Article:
“Cinema plays a very important role in all my films,” Pedro Almodovar said in an essay on his latest film, “Abrazos Rotos,” and its influences. “I don’t do it as a pupil revering those directors who have preceded him. I don’t make films ‘in the style of’. When a director or a film appears in one of mine, it’s in a more active way than as a simple homage or a nod at the spectator.”
indieWIRE published the essay, one of twelve written by Almodovar on “Rotos,” which screened in competition at the Cannes Film Festival today.
Eric Kohn wasn’t entirely impressed by the film in his indieWIRE review today, noting that “Almodovar offers nothing new.” “With solid performances and a script that’s never too hard on the ears,” Kohn writes, “Spain’s superstar director merely repeats the themes and conflicts of his greatest hits. With secretive family issues, tortured artists, melodramatic events and slight humor all in play, Almodovar dutifully plays to his base.”
The Guardian‘s Peter Bradshaw is similarly unsure of the film, also wondering “if Almodóvar isn’t in danger of retreading old ideas,” and stating that film “is always conspicuously concerned with passion, but without being itself fully passionate.” With that in mind, he also goes on to call “Rotos” “a richly enjoyable piece of work, slick and sleek, with a sensuous feel for the cinematic surfaces of things and, as ever, self-reflexively infatuated with the business of cinema itself.”
Bradshaw’s fellow Brit David Gritten, gives another review that plays like a “Rotos” record: “Yet while his new film parades his many virtues, it treads water rather than breaks new ground.” Though, once again, he ensures we know the following: “Even average Almodovar runs rings round most film-makers working at their peak.”
Lisa Schwarzbaum’s mini-review for Entertainment Weekly is less critical in noting the film’s lack of new territory: “So although there’s nothing dramatically new from Almodovar in Broken Embraces, what’s there is so seamlessly chic, playful, and so unmistakably, grandly Pedrovian that I enjoyed giving into a swoon of gratitude… His newest creation folds a love story into a story of love of movies, a melodrama that alternates between comedy and luxurious sad tale.”
The film had previously received many of its reviews (including from Variety, Screen and The Hollywood Reporter). IFC Daily’s David Hudson, the unquestionable king of “round ups,” offers some links to those here.
The other film screening in competition on the Croisette today was Marco Bellochio’s “Vincere,” which depicts Ida Dalser, the mother of the only illegitimate child Benito Mussolini ever acknowledged.
“Maybe I’m just a sucker for any historical drama that doesn’t go plod plod plod, but so far Vincere is easily my favorite film in Competition this year, despite being one of my least anticipated,” The AV Club‘s Mike D’Angelo noted, going so far as to say that “if Fish Tank’s fine but unremarkable Katie Jarvis beats Mezzogiorno for Best Actress, I’m breaking out some actual nunchuks.”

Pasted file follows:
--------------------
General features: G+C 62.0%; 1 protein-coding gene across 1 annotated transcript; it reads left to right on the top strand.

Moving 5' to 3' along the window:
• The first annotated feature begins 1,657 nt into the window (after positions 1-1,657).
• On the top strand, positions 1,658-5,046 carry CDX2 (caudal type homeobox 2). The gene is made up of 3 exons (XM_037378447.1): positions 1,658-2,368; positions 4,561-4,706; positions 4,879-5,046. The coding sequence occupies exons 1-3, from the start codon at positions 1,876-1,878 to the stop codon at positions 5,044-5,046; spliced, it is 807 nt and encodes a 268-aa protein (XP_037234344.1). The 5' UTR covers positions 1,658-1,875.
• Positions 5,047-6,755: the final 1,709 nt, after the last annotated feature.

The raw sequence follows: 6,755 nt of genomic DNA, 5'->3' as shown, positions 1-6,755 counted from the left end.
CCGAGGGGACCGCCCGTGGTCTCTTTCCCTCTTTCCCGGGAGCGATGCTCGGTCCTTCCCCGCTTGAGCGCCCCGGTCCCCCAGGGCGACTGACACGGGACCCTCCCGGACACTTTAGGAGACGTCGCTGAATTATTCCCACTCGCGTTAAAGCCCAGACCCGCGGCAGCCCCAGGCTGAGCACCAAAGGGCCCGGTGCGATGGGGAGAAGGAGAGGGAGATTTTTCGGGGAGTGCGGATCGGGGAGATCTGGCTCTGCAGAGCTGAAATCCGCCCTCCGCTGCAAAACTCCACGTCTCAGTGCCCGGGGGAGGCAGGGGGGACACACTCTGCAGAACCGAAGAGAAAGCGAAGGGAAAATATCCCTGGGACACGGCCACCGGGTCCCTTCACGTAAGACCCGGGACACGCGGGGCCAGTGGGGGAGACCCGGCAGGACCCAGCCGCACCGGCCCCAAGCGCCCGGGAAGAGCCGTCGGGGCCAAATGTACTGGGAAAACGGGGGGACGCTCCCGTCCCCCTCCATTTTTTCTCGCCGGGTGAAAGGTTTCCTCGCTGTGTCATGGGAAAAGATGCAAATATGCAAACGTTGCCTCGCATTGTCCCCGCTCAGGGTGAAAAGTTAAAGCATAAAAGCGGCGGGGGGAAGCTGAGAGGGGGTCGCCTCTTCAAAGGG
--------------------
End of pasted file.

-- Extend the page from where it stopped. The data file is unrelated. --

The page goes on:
Overall, though, “Vincere”‘s premiere was met with a generally mixed response.
Screen‘s Lee Marshall noted that “as a study of the personal tensions behind Italian history’s grand events, ‘Vincere’ lacks the sensitivity of the director’s Aldo Moro kidnapping drama Buongiorno Notte; but as a stirring portrait of a woman wronged, it delivers the emotional goods.” While The Hollywood Reporter‘s Natasha Senjanovic says of the film: “The damage done by Mussolini as he ruthlessly rose to power and became a bloodthirsty ruler in his quest for domination is so much greater than the two destroyed lives of “Vincere” that the film simultaneously cancels the very empathy it evokes.”
Finally, Variety‘s Jay Weissberg is much more impressed: “Conceived as grand opera set inside delineated space, it’s a thrilling, at times brilliant piece of staging that never forgets the emotional pull of either the tragic personal tale or the ramifications of history”
On Neil Young’s updated Palme d’Or odds, both “Vincere” and “Rotos” stand in the top 7 possibilities. Michael Haneke’s “The White Ribbon” – which does not screen until Friday – is still in the top slot.
Other indieWIRE Cannes coverage today oddly came care of another film festival. At the American Pavilion, discussing their own future, Sundance’s newly appointed Director John Cooper, and even more recently appointed Director of Programming Trevor Groth said they are planning on a major change within the next few years to reflect the “changing times in the arena of film.”
“When asked what the difference would be as most films at Sundance are already low budget,” indieWIRE‘s Robin Sanders reported. “Cooper emphasized the ‘need to differentiate between ‘low budget’ and ‘low budget aesthetics.’’ These changes will happen over the next few years, with even possible hush hush changes for the 2010 festival.”
Until then, we still have six more days of Cannes.
Be sure to check back here at indieWIRE for ongoing coverage of the Cannes Film Festival. You can also track any of the competition titles on indieWIRE’s freshly launched Cannes film pages, which have now been updated in respect to the films that screened today.